New issue

Have a question about this project? Sign up for a free GitHub account to open an issue and contact its maintainers and the community.

By clicking “Sign up for GitHub”, you agree to our terms of service and privacy statement. We’ll occasionally send you account related emails.

Already on GitHub? Sign in to your account

Freeze string literals when not mutated. #20946

Merged
merged 1 commit into from Jul 19, 2015

Conversation

Projects
None yet
3 participants
@schneems
Member

schneems commented Jul 19, 2015

I wrote a utility that helps find areas where you could optimize your program using a frozen string instead of a string literal, it's called let_it_go. After going through the output and adding .freeze I was able to eliminate the creation of 1,114 string objects on EVERY request to codetriage. How does this impact execution?

To look at memory:

require 'get_process_mem'

mem = GetProcessMem.new
GC.start
GC.disable
1_114.times { " " }
before = mem.mb

after = mem.mb
GC.enable
puts "Diff: #{after - before} mb"

Creating 1,114 string objects results in Diff: 0.03125 mb of RAM allocated on every request. Or 1mb every 32 requests.

To look at raw speed:

require 'benchmark/ips'

number_of_objects_reduced = 1_114

Benchmark.ips do |x|
  x.report("freeze")    { number_of_objects_reduced.times { " ".freeze } }
  x.report("no-freeze") { number_of_objects_reduced.times { " " } }
end

We get the results

Calculating -------------------------------------
              freeze     1.428k i/100ms
           no-freeze   609.000  i/100ms
-------------------------------------------------
              freeze     14.363k (± 8.5%) i/s -     71.400k
           no-freeze      6.084k (± 8.1%) i/s -     30.450k

Now we can do some maths:

ips = 6_226k # iterations / 1 second
call_time_before = 1.0 / ips # seconds per iteration 

ips = 15_254 # iterations / 1 second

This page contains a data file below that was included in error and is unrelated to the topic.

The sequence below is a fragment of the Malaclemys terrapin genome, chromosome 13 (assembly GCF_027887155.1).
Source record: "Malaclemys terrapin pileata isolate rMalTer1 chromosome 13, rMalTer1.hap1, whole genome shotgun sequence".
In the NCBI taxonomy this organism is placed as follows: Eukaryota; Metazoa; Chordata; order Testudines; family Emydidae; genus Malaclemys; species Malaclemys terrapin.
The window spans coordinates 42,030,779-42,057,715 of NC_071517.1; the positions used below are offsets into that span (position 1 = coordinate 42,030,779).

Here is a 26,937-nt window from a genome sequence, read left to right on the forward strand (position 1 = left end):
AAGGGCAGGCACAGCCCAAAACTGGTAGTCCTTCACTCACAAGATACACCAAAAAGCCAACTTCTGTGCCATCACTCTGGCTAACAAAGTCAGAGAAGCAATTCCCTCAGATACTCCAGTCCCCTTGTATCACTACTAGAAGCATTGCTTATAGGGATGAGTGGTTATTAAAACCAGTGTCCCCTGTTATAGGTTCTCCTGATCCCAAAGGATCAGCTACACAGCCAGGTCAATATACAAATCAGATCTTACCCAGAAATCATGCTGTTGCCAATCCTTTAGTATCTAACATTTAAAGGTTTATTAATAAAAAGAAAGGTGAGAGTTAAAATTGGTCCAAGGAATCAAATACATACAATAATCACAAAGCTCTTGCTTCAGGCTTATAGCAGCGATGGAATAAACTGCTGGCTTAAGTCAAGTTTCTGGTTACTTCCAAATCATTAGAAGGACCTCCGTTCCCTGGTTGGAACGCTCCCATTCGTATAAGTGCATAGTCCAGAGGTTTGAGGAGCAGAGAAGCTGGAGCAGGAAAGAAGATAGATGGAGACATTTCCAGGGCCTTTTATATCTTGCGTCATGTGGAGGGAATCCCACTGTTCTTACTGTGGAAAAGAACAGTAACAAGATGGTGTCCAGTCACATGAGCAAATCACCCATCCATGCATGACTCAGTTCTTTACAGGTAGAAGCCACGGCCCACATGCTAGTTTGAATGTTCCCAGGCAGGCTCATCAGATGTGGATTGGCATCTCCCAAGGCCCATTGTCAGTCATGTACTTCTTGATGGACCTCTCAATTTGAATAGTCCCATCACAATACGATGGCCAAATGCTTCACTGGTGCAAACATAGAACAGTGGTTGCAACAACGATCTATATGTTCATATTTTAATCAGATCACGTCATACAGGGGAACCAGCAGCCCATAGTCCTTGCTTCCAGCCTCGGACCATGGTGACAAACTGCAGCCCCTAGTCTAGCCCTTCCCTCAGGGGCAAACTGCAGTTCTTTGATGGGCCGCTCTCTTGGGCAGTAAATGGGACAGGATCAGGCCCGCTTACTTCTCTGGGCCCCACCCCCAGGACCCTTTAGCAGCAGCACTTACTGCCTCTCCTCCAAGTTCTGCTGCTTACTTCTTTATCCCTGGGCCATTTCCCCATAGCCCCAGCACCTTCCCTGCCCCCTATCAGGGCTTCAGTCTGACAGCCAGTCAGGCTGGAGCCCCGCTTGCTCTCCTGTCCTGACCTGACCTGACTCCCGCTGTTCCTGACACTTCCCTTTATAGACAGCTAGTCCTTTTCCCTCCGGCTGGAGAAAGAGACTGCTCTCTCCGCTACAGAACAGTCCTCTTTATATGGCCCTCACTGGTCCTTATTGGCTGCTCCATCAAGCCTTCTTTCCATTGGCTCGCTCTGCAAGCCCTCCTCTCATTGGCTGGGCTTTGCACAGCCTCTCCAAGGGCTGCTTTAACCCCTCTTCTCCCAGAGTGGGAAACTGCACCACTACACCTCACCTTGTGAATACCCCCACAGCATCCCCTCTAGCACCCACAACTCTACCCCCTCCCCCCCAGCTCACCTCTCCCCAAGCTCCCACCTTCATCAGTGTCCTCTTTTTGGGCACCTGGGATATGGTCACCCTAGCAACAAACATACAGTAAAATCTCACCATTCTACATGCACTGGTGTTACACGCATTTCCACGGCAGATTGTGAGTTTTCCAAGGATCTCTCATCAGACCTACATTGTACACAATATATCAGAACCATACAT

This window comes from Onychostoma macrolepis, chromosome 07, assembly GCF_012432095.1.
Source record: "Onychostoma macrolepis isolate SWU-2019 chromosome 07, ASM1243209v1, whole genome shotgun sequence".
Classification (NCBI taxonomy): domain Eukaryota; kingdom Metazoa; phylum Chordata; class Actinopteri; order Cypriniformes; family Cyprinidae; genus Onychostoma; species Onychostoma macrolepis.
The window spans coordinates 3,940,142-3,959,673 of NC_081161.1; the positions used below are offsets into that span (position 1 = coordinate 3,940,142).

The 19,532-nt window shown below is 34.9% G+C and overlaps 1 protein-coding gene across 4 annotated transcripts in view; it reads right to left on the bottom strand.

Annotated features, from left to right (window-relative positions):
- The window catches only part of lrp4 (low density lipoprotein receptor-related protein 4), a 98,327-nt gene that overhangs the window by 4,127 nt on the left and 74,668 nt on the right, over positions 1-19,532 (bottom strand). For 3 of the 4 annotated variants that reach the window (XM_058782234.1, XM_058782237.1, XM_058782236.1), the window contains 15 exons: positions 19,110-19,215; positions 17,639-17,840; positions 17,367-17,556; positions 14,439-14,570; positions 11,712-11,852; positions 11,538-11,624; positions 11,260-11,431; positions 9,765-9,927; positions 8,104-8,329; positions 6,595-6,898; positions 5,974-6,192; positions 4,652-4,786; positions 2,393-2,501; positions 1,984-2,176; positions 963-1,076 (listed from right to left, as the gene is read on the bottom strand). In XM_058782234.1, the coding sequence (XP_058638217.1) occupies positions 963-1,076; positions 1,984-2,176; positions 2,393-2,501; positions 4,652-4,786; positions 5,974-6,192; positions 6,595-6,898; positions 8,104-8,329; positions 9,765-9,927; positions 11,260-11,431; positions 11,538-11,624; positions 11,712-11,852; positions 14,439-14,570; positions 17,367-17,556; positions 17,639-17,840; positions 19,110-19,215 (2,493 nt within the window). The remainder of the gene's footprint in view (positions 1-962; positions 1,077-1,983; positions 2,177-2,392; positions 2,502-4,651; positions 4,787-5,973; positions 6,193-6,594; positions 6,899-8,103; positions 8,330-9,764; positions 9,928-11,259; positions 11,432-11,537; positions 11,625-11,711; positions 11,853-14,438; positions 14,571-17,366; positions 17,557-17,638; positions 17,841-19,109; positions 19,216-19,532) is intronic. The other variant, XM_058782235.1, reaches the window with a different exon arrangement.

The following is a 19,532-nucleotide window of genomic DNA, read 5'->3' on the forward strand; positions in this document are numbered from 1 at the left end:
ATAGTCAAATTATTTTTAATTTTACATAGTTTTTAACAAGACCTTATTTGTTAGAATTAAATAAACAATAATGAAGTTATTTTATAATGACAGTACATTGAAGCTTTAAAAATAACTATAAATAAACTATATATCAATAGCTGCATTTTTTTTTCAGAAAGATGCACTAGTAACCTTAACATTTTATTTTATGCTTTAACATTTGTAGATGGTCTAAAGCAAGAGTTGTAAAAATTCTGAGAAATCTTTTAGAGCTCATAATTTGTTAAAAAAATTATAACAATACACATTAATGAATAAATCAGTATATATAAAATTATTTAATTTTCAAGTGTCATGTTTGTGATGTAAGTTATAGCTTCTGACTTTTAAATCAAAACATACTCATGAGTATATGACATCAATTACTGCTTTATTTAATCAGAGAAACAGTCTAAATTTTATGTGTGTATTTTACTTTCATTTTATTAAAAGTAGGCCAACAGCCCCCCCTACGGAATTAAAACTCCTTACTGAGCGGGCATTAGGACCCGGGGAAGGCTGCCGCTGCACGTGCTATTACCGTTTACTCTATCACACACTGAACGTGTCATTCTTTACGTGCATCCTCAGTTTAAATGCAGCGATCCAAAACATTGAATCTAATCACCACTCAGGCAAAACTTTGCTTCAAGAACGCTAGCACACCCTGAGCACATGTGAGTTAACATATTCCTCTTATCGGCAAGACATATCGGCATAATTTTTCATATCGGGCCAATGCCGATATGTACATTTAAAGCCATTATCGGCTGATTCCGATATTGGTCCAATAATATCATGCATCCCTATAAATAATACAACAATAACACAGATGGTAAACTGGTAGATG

call_time_after = 1.0 / ips # seconds per iteration 

diff = call_time_before - call_time_after

number_of_objects_reduced * diff * 100

# => 0.4530373333993266 miliseconds saved per request

So we're shaving off 1 second of execution time for every 220 requests.

Is this going to be an insane speed boost to any Rails app: nope. Should we merge it: yep.

p.s. If you know of a method call that doesn't modify a string input such as String#gsub please give me a pull request to the appropriate file, or open an issue in LetItGo so we can track and freeze more strings.

Keep those strings Frozen

Freeze string literals when not mutated.
I wrote a utility that helps find areas where you could optimize your program using a frozen string instead of a string literal, it's called [let_it_go](https://github.com/schneems/let_it_go). After going through the output and adding `.freeze` I was able to eliminate the creation of 1,114 string objects on EVERY request to [codetriage](codetriage.com). How does this impact execution?

To look at memory:

```ruby
require 'get_process_mem'

mem = GetProcessMem.new
GC.start
GC.disable
1_114.times { " " }
before = mem.mb

after = mem.mb
GC.enable
puts "Diff: #{after - before} mb"

```

Creating 1,114 string objects results in `Diff: 0.03125 mb` of RAM allocated on every request. Or 1mb every 32 requests.

To look at raw speed:

```ruby
require 'benchmark/ips'

number_of_objects_reduced = 1_114

Benchmark.ips do |x|